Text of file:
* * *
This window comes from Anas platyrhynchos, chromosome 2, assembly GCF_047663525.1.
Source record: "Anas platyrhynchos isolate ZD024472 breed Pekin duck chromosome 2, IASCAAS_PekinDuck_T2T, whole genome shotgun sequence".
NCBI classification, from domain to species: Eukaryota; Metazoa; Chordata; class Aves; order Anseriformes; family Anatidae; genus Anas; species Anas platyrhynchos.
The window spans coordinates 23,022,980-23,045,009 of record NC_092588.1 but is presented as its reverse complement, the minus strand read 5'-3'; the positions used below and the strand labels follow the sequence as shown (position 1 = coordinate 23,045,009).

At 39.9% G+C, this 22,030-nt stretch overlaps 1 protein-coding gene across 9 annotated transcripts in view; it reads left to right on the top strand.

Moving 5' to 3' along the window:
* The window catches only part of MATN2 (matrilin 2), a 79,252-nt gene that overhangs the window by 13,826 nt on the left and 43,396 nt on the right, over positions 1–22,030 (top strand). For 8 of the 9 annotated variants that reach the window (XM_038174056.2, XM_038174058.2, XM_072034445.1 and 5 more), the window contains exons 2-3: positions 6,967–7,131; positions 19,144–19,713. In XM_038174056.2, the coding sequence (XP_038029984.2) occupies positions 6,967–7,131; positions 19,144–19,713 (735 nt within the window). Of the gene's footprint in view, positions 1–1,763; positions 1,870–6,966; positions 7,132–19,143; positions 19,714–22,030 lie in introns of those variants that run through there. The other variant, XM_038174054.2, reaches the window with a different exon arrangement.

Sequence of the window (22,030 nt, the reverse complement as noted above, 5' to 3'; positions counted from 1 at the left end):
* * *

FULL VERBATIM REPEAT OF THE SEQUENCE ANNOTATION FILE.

This window comes from Anas platyrhynchos, chromosome 2, assembly GCF_047663525.1.
Source record: "Anas platyrhynchos isolate ZD024472 breed Pekin duck chromosome 2, IASCAAS_PekinDuck_T2T, whole genome shotgun sequence".
NCBI classification, from domain to species: Eukaryota; Metazoa; Chordata; class Aves; order Anseriformes; family Anatidae; genus Anas; species Anas platyrhynchos.
The window spans coordinates 23,022,980-23,045,009 of record NC_092588.1 but is presented as its reverse complement, the minus strand read 5'-3'; the positions used below and the strand labels follow the sequence as shown (position 1 = coordinate 23,045,009).

At 39.9% G+C, this 22,030-nt stretch overlaps 1 protein-coding gene across 9 annotated transcripts in view; it reads left to right on the top strand.

Moving 5' to 3' along the window:
* The window catches only part of MATN2 (matrilin 2), a 79,252-nt gene that overhangs the window by 13,826 nt on the left and 43,396 nt on the right, over positions 1–22,030 (top strand). For 8 of the 9 annotated variants that reach the window (XM_038174056.2, XM_038174058.2, XM_072034445.1 and 5 more), the window contains exons 2-3: positions 6,967–7,131; positions 19,144–19,713. In XM_038174056.2, the coding sequence (XP_038029984.2) occupies positions 6,967–7,131; positions 19,144–19,713 (735 nt within the window). Of the gene's footprint in view, positions 1–1,763; positions 1,870–6,966; positions 7,132–19,143; positions 19,714–22,030 lie in introns of those variants that run through there. The other variant, XM_038174054.2, reaches the window with a different exon arrangement.

Sequence of the window (22,030 nt, the reverse complement as noted above, 5' to 3'; positions counted from 1 at the left end):